KEY HEALTH Depression - What does it mean to you? “Pull your socks up!” “Get out of bed then you will feel better cos I would!”, “Get your act together and stop being lazy!” “You are being a misery and ruining all our lives!”, “I am here for you but it doesn’t make any difference, I might as well give up too!”, “You only care about yourself, we are all suffering because of you!” How many people suffering with depression have heard these comments with despair and self-loathing? With frustration and the feeling that no-one understands? No-one “gets” it! I am not talking about feeling fed up or low, as human beings we all feel this at times in our lives. I mean that gut-wrenching feeling of anguish when you recognise the beginning of an episode not knowing how long it may last or what effect it may have on you, your family and friends. Although, if it’s not your first experience, you could have a pretty good idea, which might only lead to further feelings of low self-esteem and emptiness. You may be facing that black tunnel alone without the chance of a glimmer of light; there may be loving people in your life but for how long if this carries on? And even if they are loyal you cannot feel their loving care from the vacuum you now inhabit. Depression is a very different state of being and as it is a term which is bandied around in our modern culture with gay abandon it can demean the severity of the problem for those who truly suffer. Some of the symptoms of depression are: • You feel like you’re not as good as other people. • You feel like your daily life is meaningless. • You yearn to be of service, but you have no idea what you have to contribute and why it matters. • You’re frequently worried that you’re not good enough, smart enough, thin enough, young enough, absolutely anything enough except perhaps, useless enough. • You feel like a victim of circumstances that are beyond your control. • You protect your heart with steel walls. • You often feel you don’t really matter and love doesn’t make a difference. • You’re always trying to fit in and belong, but you rarely feel like you do.
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• You suffer from a variety of vague, hard to treat physical symptoms, such as fatigue, chronic pain, weight gain or loss, insomnia, skin disorders, or gastrointestinal symptoms (some of these symptoms can be a side effect of medication). • You struggle with being able to accept love and nurturing. • You frequently numb yourself with alcohol, drugs, sex, television, or excessive ‘busyness’. You’ve forgotten how to dream? There was a time when the medical world believed that depression was merely a chemical imbalance in the brain with the solution being a variety of medications to resolve and “cure” every aspect of your suffering. Then on top of that more medication would be given to deal with the numerous side-effects of what was supposed to be the panacea for all your ills. The list of these side-effects (as referred to aside in the list of symptoms) can range from insomnia, hives, tremors, painful menstruation, confusion, anxiety, impotence, gut problems and an increased risk of suicide in children and adolescents to name a few. Of course, not everyone suffers with any of the many side-effects, but in my experience of 35 years, there is always something. I am not saying that there is not an appropriate application for short-term medication sometimes. My concern is the ease with which this medication is often prescribed without any idea of when or how the individual may come off it or indeed how to manage the ongoing, recurring symptoms in any other way. Currently 3.5 million people in the UK are prescribed anti-depressants. Depression, which literally means ‘a lowering’ that occurs when energy/libido, which is normally available for day-to-day conscious living, becomes depleted, blocked, pulled down, or trapped in the depths of the unconscious. Depression can arise through an unresolved, repressed or forgotten grief, trauma, conflict or loss. It is often an emotional response to a sense of meaninglessness, lack of harmony with nature or a lack of truthfulness with oneself and others. Poor diet, hormone imbalance, seasonal changes, lack of sunshine and lack of exercise can contribute to depression. As can soulless environments, materialism, lack of imagination, damaging relationships, dull routine, empty forms of work, and apparent lack of life purpose. Most of us do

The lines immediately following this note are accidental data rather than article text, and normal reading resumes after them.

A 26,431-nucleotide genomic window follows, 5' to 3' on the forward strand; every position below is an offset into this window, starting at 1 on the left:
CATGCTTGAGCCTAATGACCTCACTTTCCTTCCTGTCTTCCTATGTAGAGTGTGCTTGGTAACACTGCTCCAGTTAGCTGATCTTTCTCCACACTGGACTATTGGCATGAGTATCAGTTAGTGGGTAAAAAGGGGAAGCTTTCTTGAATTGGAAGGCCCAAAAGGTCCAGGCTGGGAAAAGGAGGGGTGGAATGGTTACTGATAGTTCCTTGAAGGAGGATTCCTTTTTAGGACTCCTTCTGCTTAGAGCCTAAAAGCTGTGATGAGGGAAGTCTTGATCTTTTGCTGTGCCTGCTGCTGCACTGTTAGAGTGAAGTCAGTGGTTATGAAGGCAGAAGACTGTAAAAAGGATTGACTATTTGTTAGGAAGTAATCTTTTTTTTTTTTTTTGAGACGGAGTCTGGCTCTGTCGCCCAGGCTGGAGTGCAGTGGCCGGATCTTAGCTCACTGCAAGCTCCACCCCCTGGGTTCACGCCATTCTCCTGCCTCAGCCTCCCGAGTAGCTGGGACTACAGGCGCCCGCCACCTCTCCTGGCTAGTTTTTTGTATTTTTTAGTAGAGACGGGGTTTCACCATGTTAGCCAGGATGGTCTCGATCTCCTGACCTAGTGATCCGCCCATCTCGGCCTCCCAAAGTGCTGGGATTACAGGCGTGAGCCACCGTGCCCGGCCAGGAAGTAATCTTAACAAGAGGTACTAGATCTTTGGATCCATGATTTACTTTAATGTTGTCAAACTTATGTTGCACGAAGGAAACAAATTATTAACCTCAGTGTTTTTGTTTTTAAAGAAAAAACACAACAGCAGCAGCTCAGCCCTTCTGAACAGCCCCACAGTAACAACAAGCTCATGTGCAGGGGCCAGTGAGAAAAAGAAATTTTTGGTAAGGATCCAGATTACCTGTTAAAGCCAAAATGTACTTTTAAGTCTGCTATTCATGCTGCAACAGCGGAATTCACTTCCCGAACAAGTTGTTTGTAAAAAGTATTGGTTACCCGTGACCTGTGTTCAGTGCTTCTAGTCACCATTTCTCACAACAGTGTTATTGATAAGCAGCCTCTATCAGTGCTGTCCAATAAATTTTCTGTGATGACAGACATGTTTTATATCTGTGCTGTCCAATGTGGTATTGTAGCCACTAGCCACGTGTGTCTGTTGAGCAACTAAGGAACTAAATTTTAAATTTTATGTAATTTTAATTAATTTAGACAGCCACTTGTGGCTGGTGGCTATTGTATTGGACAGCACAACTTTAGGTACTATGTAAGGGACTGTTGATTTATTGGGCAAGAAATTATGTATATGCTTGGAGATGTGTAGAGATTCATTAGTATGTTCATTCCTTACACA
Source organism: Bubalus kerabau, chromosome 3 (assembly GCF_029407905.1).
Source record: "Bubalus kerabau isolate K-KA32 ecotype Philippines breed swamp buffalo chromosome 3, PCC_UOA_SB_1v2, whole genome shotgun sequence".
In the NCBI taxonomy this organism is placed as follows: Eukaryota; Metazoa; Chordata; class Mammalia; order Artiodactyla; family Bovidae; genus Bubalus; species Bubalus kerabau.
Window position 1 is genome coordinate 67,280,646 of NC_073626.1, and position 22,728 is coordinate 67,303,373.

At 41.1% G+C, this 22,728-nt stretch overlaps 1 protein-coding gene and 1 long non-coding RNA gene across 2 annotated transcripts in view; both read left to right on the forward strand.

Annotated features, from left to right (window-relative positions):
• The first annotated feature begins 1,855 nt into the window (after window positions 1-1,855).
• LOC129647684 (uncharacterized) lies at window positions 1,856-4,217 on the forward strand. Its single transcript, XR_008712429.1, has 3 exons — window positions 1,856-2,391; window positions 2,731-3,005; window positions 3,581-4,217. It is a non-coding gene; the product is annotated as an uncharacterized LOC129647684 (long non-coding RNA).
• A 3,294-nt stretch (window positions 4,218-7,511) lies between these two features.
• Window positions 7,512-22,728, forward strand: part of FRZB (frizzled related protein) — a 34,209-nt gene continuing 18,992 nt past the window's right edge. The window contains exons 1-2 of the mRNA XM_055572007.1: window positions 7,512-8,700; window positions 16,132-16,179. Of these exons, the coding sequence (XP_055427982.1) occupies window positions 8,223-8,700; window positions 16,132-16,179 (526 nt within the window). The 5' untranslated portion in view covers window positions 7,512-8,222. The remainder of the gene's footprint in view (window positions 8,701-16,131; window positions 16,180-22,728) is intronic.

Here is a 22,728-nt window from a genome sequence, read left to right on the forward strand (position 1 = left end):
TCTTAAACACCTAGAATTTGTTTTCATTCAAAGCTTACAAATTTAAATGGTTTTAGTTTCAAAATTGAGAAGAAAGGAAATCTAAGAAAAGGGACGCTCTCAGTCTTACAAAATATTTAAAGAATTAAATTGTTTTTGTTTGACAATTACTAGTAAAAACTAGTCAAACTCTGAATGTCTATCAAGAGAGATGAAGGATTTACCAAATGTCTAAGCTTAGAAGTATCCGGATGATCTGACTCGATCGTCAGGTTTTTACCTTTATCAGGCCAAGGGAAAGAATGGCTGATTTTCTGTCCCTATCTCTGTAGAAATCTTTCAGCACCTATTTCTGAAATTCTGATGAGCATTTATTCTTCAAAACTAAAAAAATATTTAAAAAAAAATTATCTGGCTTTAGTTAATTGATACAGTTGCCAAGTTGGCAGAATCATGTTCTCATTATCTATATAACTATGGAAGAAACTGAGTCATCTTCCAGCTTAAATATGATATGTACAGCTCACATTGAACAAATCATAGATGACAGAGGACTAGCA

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Published on Dec 17, 2017
Published on Dec 17, 2017
Issue 116 of the Key to Mijas Costa magazine - Mijas Costa's Only Local English Language Magazine for the International Community. Issue 116...